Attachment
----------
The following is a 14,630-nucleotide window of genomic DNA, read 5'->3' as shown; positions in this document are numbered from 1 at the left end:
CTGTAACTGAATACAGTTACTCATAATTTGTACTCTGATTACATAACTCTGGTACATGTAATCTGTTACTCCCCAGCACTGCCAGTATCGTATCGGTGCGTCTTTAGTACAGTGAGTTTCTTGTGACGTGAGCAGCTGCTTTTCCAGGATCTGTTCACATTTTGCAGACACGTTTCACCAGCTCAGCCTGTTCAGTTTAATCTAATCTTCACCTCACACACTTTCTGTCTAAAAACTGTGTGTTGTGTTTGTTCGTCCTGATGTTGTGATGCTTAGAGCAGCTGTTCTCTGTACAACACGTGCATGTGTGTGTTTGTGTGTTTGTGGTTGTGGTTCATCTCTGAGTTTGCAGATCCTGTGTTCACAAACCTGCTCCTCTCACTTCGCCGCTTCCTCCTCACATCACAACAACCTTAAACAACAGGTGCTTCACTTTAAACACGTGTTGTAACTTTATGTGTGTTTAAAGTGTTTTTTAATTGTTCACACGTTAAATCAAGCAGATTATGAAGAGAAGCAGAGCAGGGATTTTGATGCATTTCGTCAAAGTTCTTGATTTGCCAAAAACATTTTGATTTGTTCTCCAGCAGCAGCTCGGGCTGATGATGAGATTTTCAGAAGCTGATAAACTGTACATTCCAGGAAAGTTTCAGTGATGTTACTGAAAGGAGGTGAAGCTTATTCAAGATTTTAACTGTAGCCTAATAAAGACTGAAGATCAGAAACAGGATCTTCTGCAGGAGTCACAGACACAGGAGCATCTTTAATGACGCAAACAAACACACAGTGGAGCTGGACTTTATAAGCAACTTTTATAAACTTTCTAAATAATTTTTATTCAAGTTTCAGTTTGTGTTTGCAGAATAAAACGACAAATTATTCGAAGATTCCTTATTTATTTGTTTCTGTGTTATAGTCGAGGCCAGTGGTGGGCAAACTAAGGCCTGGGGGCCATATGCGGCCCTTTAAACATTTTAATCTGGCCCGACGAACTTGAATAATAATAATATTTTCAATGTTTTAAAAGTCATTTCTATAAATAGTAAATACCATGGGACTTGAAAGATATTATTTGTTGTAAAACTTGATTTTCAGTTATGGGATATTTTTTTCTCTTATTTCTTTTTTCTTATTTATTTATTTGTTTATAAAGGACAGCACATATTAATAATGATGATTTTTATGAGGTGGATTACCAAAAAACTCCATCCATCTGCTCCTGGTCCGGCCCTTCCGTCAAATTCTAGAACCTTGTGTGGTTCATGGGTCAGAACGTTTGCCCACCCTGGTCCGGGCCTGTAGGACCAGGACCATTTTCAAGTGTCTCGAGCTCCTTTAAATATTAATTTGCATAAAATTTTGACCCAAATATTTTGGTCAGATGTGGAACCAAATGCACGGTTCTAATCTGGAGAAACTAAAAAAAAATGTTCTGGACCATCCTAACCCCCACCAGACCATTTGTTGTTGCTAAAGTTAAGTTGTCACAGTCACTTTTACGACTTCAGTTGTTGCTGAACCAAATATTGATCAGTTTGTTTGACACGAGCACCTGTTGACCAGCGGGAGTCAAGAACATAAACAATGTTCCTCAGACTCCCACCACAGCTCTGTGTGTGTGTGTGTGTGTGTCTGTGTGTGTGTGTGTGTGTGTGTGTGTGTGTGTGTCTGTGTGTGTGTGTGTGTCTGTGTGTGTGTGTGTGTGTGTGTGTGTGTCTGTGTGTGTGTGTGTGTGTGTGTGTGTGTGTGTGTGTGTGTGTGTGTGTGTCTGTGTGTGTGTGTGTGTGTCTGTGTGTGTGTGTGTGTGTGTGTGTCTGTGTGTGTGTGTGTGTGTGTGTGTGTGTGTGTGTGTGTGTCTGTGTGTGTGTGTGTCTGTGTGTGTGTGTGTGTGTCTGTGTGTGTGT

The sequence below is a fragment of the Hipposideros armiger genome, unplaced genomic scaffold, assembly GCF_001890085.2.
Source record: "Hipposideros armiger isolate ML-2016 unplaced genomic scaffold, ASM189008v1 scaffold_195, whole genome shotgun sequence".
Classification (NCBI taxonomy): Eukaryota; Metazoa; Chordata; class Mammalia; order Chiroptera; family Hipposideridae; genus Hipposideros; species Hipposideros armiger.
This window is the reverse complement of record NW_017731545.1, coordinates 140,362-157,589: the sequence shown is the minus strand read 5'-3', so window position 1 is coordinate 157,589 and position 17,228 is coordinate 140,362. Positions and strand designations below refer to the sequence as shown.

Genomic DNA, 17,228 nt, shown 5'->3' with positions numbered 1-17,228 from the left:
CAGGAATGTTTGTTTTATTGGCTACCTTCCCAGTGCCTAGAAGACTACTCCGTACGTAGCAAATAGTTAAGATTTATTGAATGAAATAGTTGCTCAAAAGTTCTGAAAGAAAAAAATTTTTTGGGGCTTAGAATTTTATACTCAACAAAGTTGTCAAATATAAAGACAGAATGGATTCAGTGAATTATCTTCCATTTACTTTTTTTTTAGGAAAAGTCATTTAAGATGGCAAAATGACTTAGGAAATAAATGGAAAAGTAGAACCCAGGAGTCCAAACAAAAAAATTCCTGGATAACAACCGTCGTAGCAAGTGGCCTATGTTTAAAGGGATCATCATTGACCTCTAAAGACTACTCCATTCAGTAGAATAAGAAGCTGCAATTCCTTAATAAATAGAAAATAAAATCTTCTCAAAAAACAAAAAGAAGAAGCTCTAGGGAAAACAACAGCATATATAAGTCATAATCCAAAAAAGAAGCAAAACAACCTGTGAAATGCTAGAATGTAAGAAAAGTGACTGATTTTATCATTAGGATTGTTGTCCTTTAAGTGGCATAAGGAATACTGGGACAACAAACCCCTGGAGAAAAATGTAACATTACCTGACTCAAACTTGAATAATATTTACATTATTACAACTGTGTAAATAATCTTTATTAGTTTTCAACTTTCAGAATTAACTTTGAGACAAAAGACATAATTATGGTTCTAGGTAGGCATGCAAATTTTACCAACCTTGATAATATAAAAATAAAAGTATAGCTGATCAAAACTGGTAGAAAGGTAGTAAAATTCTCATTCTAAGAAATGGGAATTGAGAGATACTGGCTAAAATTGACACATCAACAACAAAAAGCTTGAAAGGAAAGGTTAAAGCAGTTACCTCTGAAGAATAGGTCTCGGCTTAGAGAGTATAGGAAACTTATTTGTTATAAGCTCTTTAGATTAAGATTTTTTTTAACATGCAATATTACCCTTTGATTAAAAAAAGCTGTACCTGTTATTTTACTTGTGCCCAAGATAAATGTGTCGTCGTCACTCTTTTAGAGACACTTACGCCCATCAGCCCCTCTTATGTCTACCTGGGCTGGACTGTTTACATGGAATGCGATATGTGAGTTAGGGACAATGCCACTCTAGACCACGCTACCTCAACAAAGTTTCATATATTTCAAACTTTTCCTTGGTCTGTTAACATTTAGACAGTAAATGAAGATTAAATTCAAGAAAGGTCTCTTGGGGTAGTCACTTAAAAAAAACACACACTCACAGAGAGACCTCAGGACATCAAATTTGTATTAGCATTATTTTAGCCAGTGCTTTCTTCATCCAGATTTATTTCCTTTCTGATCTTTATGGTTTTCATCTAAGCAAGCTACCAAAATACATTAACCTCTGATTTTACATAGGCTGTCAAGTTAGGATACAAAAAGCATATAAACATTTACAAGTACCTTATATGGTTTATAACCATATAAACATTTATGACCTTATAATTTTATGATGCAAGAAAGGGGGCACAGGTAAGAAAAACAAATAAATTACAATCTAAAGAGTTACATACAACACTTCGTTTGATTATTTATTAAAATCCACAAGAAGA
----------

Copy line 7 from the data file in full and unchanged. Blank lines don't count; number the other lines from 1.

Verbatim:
Genomic DNA, 17,228 nt, shown 5'->3' with positions numbered 1-17,228 from the left: